Tuesday, December 16, 2014

Godling Watch

You may recall that I loved N.K. Jemisin's Inheritance trilogy.  It's come out as an omnibus (I also love omnibi!), and to with it we have a new novella set in that world: The Awakened Kingdom.  Thanks to Netgalley for a review copy.

As I mentioned, I loved these books.  They're complex but comprehensible, and they deal with some really intricate stuff--how would gods living incarnate interact with human beings?--without getting too abstract or too preachy.  Each book was close enough that they felt very cohesive as a trilogy, but they were not exactly sequels--not only were the main characters different, but they told about the same overarching world events from very different points of view, which prevented any of the standard trilogy things from happening (weak second book, awkward segues between them, etc.).

This novella also takes place quite a long time after the original series, and the narrator is a new godling, just born.  In fact, the language, attitudes, and behavior of the narrator change dramatically over the course of the book, as her vocabulary and understanding of the world increases; I can see how the beginning would be distracting, because the voice is so childish.  I didn't find it to be distracting, though--I actually thought the balance between vocabulary and understanding was quite artfully done, so there's that.

The newest godling, Schill, travels to the land where Yeine was born, hundreds of years after she became one of the Three, to learn more about mortals and to find her nature.  (This story is all about finding your nature.  You might say this theme was laid down a little heavy-handedly.)  She finds the land of Darre has become an oppressive matriarchy, with the rights of men severely curtailed and their humanity constantly questioned.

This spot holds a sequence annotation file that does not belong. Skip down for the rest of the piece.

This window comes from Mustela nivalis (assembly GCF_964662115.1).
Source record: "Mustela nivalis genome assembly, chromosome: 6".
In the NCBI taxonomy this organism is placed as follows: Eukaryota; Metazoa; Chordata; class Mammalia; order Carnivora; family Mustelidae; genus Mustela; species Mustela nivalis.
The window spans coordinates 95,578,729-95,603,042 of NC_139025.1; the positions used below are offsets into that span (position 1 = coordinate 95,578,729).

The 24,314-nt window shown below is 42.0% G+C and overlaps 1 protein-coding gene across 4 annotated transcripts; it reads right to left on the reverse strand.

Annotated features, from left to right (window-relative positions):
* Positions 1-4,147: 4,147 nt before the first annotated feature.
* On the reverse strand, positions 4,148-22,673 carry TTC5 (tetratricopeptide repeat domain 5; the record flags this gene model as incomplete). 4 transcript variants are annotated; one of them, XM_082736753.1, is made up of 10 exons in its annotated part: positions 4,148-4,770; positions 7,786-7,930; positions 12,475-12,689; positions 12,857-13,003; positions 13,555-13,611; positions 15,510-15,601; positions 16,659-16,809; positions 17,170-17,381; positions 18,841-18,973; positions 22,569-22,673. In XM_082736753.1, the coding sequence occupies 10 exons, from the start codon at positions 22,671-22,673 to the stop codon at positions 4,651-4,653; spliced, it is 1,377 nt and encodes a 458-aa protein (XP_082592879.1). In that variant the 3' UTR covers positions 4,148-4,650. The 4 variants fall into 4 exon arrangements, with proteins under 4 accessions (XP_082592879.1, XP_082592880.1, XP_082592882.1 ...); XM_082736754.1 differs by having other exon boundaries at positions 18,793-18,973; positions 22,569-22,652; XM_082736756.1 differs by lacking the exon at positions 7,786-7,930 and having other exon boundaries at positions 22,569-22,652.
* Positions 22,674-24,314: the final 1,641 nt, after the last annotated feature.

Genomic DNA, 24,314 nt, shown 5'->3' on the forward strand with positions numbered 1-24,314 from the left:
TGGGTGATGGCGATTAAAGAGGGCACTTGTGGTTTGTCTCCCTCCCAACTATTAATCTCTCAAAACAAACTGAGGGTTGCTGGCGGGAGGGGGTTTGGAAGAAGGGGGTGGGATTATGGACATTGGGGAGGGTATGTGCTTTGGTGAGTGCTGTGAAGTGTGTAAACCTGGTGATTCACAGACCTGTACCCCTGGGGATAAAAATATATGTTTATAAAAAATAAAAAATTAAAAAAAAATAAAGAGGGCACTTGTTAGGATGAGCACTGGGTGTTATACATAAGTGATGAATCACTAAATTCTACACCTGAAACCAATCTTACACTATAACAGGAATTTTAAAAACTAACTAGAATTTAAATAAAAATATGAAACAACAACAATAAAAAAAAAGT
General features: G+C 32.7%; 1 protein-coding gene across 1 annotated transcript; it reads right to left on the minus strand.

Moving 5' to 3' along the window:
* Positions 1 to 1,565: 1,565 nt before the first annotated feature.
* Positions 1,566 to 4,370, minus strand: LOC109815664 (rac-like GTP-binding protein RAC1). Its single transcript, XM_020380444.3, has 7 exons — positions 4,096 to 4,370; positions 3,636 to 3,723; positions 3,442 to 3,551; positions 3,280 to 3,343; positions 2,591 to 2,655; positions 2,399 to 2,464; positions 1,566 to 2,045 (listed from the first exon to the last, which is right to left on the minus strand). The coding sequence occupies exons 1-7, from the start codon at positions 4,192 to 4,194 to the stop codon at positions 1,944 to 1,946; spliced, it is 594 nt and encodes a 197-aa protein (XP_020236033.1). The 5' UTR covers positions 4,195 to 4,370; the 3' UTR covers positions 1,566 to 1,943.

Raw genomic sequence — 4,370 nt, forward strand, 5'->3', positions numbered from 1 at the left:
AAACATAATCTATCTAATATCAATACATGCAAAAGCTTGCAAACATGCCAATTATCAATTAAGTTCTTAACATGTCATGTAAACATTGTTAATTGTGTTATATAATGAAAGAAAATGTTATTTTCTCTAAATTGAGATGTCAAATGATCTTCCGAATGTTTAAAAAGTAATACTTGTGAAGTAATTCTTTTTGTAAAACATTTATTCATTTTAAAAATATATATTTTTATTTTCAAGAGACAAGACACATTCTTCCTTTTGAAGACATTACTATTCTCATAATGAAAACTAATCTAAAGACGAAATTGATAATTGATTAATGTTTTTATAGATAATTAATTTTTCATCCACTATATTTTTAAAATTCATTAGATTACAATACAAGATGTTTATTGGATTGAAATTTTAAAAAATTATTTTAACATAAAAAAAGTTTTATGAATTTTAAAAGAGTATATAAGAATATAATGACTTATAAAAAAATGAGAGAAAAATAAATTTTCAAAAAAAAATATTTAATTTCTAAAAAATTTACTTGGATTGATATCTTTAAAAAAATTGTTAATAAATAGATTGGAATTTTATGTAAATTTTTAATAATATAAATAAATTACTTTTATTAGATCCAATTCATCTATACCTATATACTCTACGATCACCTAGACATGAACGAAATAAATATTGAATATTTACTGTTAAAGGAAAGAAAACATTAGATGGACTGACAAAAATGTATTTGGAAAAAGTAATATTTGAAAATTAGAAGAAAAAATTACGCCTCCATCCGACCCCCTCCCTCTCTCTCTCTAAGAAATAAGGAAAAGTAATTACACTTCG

This, too, might be seen as heavy-handed; some of these scenes appear almost exaggerated, with men being ignored and their beauty being discussed and their inability to be rational debated and women treating them roughly.  At first I thought some of these scenes were clunky, but if you twist them and rewrite them so the women are wearing carefully described robes and behaving modestly and the men are lecturing them, you realize that it's actually not heavyhanded at all--neither the behavior nor the writing.  If the roles were reversed, I wouldn't have noticed that the scene existed. 

This is pretty powerful, and if you came to me with the argument that this is an Issue book, I wouldn't be able to tell you you're wrong.  But because of Jemisin's care with character, because of her gorgeous depiction of cultures and subcultures and politics (national and familial), because of Shill's childlike straightforwardness and fast-developing wisdom, it's a lot more than that. 

I think the only criticism that I would actually level is that the book is structured into two halves, really, and the first one didn't have much at stake.  In the first half our narrator is born, and tries to find her place, and realizes all the impediments to this that she faces.  And it's interesting, and we like her and want her to succeed, but there's no risk, no tension, and no stakes.  The first half mostly takes place in the gods' realm, where time doesn't mean much, and power is so real and visible that it's not really something anyone is struggling with.  So while I loved the world- and character building going on here, it felt kind of weak to me.

When Shill's travels bring her to Darre, we being to get entangled in mortal politics, and we meet Eino, and things begin to feel more urgent, because there are now lives at stake.  Query Shark is always telling me that it's all about stakes, and it's true that without them, there's tension missing. 

As for the end--it fit with the story, and it was satisfying on some levels, but on others, it was a little out of left field.  I feel like Shill's path was perfect, but Eino--I think I needed Eino's story to fit together a little more tightly.

But reading about Yeine and Itempas and Naha and their children and their world--it's always a delight.  It's not without flaws, but it was a pleasure to read, and I can't ask for a lot more than that.

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